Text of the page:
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Blackburn shoppers and business owners on ‘Freedom Day’

AS almost all of the remaining coronavirus restrictions have been lifted across England, Blackburn town centre was largely back to how it was pre-pandemic.

While the Government and some businesses are urging people to maintain their use of face coverings in enclosed spaces, there is no legal obligation to do so ­— with social distancing also scrapped.

One man enjoying the new-found freedoms is Yaz Khan, who owns the Emporium IV clothes shop on Town Hall Street.

He said: “It’s about time, it should have been sooner. Nothing has been straight forward from the beginning, we just have to let this happen now. You’ve got to let people live their lives.

“We’ve had businesses struggling. None of the regulations have been simple, let’s put it that way. If they had been, we could comply, but it hasn’t been.

“Clubs couldn’t open up but other venues could have tens of thousands of people congregating. None of it has made any sense. I’m not a conspiracy theorist, not at all. I just have a grievance with policies that don’t make sense. Businesses from Ibiza to Blackburn would tell you they’ve not exactly been crystal clear.

“I don’t have hundreds of people coming in here every day like the big superstores do. We’re not a danger to the public. If you’ve been vaccinated, great, but it’ll take its time to work. Let’s have faith in it. It’s not rocket science. This has been a long time coming. I’m really excited about today, it’s a huge step forward.

“We’ve been busy thank God, and on Town Hall Street we all work together, like a big family. It’s been great getting people back in and if my customers don’t want to wear a mask then they don’t have to.”

Walking around The Mall today, many shoppers had opted to keep wearing face masks indoors, with some still opting to do so outdoors.

On Mincing Lane, family-run Passerini Barbers are pleased to see the end of the restrictions, and said that some rules had made their jobs much harder to do.

Luigi Passerini said: “We’re pleased the restrictions have been lifted, of course. It’s been difficult wearing masks and visors when communicating with clients, it has hindered the job in many ways. Sometimes we couldn’t hear what our clients were saying and it was a bit of a nightmare at times.

“We’ve been operating a one-way system with QR codes and all that kind of stuff, it has been difficult. I had brand new flooring put down not long ago and I took a step back and thought ‘ah, look at that, it looks great’, then I had to stick a load of yellow tape down everywhere to comply with the regulations. The thing is, you never know what the future holds so for the time being, there’s no real reason to take it off.”

Joe Passerini added: “As for people wearing masks, it’s up to them now. It’s up to the people to decide what makes them feel safe and they’re entitled to do that. But yeah, we’re glad we’re back to something like normal service.”

Andy Joss, who owns The Rock Box bar in the town centre, said: “I think it’s good. We’ve still got to be a bit cautious and I don’t think people wearing masks in The Mall is a bad thing, it’s probably a good idea. But the restrictions easing for us means we can get more people in our bar and start recouping some of the money we’ve lost over the pandemic.”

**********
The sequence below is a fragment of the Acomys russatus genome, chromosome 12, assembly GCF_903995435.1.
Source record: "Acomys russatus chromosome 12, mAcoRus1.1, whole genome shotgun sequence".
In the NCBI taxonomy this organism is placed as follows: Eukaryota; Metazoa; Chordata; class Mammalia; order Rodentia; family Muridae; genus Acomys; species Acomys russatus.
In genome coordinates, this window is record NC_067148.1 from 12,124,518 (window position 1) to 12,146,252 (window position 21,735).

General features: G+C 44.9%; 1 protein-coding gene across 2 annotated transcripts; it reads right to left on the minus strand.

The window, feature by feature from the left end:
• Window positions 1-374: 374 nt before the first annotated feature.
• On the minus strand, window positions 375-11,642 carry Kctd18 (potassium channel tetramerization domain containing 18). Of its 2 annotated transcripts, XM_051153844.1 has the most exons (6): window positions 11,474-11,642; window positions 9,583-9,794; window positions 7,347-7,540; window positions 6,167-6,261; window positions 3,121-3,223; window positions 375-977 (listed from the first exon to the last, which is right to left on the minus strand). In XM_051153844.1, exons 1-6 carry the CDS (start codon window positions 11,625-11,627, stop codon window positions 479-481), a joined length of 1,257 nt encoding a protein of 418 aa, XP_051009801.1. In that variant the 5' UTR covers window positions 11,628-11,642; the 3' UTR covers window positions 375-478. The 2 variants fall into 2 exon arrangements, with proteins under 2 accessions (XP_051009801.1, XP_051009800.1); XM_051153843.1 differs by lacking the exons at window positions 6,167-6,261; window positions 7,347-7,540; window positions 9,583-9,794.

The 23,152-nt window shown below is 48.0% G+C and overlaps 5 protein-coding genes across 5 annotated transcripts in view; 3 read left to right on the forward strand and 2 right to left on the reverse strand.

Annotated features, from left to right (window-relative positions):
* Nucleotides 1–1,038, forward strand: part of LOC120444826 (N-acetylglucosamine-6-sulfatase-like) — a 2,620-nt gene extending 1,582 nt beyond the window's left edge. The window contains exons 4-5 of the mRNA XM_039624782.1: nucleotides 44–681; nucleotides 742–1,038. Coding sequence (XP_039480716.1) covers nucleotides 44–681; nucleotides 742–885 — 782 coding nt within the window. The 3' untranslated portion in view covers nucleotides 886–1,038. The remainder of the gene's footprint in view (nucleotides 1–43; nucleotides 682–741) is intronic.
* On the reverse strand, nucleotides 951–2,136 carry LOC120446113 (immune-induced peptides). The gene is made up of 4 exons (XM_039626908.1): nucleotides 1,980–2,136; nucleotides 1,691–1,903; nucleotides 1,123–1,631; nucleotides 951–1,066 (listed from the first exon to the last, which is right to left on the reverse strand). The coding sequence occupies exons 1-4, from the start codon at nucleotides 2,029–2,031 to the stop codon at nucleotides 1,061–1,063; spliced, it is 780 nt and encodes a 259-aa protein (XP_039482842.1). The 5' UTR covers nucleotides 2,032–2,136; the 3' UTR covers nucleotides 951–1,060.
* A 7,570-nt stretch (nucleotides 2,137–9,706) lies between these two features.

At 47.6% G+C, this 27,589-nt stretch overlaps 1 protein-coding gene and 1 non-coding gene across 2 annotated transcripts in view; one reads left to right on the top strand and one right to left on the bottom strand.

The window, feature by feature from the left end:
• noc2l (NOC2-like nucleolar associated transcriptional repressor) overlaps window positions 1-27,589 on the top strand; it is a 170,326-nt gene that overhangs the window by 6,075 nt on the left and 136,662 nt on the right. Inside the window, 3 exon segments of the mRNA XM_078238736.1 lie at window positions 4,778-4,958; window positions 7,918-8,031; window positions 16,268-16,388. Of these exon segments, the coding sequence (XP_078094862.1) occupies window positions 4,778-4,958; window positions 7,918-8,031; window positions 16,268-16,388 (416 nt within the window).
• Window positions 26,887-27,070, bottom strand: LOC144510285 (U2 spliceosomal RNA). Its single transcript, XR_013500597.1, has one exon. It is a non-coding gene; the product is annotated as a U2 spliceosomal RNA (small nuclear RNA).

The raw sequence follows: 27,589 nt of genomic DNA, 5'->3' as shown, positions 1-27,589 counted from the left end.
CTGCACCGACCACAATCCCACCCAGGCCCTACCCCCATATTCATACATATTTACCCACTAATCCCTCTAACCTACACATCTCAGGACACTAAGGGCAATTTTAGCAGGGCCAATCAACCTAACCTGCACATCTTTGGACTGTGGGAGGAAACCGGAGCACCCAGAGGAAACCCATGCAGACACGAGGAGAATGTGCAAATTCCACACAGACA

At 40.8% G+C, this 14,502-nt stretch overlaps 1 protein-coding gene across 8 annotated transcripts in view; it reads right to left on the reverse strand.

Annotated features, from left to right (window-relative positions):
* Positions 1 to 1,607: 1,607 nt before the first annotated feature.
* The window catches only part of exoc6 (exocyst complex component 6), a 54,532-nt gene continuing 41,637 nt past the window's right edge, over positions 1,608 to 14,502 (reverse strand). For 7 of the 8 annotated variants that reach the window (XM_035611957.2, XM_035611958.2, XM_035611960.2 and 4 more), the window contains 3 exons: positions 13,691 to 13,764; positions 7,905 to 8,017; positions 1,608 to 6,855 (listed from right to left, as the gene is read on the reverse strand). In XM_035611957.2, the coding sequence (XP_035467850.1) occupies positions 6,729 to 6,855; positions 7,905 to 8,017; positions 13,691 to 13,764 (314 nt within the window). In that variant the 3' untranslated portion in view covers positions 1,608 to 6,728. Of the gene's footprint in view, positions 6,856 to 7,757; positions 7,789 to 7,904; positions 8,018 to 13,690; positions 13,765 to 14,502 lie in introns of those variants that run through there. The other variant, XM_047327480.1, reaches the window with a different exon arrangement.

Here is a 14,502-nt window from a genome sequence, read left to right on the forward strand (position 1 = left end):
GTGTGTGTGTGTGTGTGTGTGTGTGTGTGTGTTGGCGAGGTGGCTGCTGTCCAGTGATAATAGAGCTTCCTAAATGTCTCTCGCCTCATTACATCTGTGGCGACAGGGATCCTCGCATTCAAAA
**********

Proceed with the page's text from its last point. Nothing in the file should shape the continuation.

A young couple soaking up the sunshine outside The Mall are pleased to see the remaining restrictions lifted and normal life resume, though want to wait for further information on vaccines before taking up the jab.

One said: “We’re completely fine with not wearing a mask indoors if you don’t want to. It’s been too long now, even if every last person in the country has had the vaccine, coronavirus will still be around.

“We just have to get on with it. I think the restrictions being lifted is a good thing but people still have the freedom to do as they please when it comes to keeping themselves safe. That’s absolutely fine.

“The onus being on the public now is good in a way. It’s been a long time, if you think we’ve been living under restrictions since March. I’d say we’re positive about today’s changes. If people still want to wear a mask, fair play to them, but I don’t think everyone should have to.”

On vaccines, the couple said that “you only ever get one side of the story in the news”, and they had been put off in part down to the side effects associated with some jabs – however, they did not rule out getting the vaccine once more research into the after effects have been conducted.

A woman in her 70s said she would continue to wear a mask both indoors and outdoors, and that “the government have gone too quick, what with cases rising through the roof again”.

A middle-aged couple, who have both been jabbed, were out shopping in the centre but one decided not to go indoors for fears over his health.

He said: “I’m clinically vulnerable so I’ve been staying out of the way. The wife’s been shopping and I’ve just stayed outside and waited. It’ll be a long time I think until I’m ready to go into a pub or shopping centre.

“It’s too dangerous for me. I think for myself, with the lockdown it’s brought people a lot closer together, without a doubt. People talk a lot more, they’re a lot friendlier. In that respect, lockdowns have done a lot of good.

“I think the restrictions had to end at some point, so why not now. To be fair to the Government, it’s an unknown this, we’ve never been through it before, so only time will tell if this was the right move.”

The man’s wife said: “I’ve had my mask on indoors then took it off as I’ve come out into the open air. We’ve lived in our area for 30 years and there’s folk I’ve never seen before who now stop and talk. They never did before, and that’s both young and old people. I hope that sense of community doesn’t go away.”

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